said check-to-variable message generating means includes the same numbers of said registers and said check-to-variable processing means as the size of a cyclic matrix constituting a check matrix of said pseudo cyclic low density parity check codes.
6. The decoding apparatus according to claim 1, wherein said variable-to-check generating means includes:
the same number of variable-to-check register blocks as the total number n of column blocks of a check matrix;
an adder; and
a first clock counter synchronized with the clock of a register included in said variable-to-check register block;
an output of said variable-to-check register block being summed by said adder to a part of the sequence of received data equivalent to a column block of the check matrix corresponding to said variable-to-check register block; the result of summation being output; wherein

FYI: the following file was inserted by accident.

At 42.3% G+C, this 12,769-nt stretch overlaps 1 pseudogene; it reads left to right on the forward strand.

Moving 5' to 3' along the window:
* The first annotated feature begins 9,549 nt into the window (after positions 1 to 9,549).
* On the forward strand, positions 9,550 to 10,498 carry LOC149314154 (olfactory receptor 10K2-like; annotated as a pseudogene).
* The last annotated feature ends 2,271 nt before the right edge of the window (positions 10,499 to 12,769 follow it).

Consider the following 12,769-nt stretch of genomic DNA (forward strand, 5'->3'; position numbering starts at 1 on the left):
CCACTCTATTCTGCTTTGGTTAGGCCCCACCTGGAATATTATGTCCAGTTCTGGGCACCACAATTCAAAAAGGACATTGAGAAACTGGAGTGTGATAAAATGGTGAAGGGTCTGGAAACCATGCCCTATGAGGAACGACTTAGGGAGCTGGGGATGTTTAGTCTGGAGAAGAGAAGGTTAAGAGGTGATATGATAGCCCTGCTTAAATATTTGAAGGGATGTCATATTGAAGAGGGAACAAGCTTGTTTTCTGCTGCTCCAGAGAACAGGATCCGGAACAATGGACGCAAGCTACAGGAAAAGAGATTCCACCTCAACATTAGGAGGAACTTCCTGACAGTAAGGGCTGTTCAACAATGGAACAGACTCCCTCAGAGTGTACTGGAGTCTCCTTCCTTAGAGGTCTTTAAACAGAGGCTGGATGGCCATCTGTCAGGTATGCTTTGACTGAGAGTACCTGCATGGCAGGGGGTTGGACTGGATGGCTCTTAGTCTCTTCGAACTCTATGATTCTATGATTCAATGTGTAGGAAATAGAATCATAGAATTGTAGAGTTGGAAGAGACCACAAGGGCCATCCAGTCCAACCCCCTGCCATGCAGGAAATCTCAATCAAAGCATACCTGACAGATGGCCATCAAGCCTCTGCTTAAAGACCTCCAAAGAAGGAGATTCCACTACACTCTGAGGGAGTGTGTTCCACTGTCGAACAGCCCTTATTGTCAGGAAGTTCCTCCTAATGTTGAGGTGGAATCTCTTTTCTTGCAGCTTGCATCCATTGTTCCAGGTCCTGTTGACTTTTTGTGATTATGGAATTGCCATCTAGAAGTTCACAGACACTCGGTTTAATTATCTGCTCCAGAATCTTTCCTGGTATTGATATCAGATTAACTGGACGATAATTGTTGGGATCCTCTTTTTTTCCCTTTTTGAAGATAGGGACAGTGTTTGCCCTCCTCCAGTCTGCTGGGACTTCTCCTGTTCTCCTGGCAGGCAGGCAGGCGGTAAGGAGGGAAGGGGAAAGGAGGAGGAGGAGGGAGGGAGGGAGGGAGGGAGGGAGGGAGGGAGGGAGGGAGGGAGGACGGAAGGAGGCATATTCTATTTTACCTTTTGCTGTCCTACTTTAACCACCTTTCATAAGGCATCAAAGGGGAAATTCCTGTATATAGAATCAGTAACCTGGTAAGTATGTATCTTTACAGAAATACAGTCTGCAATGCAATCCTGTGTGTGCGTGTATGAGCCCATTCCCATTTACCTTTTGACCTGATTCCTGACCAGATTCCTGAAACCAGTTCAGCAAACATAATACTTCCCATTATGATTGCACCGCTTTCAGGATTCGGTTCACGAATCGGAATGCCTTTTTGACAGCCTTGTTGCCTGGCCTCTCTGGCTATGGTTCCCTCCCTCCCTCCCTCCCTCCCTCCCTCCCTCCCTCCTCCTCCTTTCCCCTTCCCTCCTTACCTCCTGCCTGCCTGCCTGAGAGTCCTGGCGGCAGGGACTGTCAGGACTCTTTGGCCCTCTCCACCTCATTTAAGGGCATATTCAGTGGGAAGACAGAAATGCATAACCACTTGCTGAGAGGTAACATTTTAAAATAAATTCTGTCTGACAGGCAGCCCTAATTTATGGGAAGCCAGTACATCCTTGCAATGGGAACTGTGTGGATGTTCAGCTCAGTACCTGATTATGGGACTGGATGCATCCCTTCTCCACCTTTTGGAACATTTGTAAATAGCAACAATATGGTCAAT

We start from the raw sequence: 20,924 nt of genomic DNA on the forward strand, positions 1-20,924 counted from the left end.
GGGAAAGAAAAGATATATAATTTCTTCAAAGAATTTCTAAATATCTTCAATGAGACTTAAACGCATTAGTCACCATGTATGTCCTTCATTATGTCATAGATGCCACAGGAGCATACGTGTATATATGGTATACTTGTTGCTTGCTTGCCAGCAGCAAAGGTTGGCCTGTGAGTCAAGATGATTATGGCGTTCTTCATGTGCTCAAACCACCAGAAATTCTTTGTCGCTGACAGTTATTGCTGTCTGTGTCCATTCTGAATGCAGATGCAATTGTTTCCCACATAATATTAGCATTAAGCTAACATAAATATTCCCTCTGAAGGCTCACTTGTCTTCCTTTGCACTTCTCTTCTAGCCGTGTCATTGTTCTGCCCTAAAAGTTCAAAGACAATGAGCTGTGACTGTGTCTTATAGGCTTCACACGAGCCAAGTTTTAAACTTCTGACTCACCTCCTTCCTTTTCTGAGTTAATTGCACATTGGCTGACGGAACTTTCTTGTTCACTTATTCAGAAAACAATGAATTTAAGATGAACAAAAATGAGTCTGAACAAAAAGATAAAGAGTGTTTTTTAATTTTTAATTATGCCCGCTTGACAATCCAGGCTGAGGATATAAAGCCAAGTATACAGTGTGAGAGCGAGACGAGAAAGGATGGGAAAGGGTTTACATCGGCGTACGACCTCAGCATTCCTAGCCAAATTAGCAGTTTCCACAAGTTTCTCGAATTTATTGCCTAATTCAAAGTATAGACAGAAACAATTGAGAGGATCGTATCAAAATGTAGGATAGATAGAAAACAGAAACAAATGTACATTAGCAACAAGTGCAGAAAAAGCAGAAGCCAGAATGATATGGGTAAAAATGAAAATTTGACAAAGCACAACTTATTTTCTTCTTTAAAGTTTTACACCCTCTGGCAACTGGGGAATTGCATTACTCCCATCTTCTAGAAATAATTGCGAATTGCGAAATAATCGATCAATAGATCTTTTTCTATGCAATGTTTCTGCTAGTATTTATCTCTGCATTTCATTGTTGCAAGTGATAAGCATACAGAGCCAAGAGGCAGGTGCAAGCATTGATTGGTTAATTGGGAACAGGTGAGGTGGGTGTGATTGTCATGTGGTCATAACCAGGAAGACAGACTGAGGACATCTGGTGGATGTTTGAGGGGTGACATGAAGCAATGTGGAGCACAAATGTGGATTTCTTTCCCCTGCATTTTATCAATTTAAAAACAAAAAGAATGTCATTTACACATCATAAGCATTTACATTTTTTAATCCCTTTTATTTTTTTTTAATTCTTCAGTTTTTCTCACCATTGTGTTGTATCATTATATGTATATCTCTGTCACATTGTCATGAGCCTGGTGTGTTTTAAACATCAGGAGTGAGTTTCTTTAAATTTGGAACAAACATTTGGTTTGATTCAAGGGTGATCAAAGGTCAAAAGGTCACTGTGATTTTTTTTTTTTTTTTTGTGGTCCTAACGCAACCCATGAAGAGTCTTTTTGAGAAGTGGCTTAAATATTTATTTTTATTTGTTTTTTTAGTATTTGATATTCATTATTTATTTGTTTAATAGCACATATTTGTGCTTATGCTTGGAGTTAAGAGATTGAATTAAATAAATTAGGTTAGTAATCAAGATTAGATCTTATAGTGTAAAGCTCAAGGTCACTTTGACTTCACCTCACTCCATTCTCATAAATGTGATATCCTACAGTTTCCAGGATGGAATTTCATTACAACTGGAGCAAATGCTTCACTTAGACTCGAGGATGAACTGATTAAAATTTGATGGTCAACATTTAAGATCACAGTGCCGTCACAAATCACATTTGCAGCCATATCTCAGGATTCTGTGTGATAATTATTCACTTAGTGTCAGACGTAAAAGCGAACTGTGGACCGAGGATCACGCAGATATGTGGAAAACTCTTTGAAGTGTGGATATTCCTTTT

said variable-to-check register block includes:
the same number of stages of registers equal to the size a of the cyclic matrix constituting said check matrix;
a plurality of variable-to-check processing means arranged between said registers; and
an output switch that receives an output of the register of the last stage and switches between connection to an input of the first stage register and delivery to an input of said adder
said variable-to-check register block receiving the same number of sequences of data sequences as the number m of row blocks of the check matrix;
said variable-to-check register block further including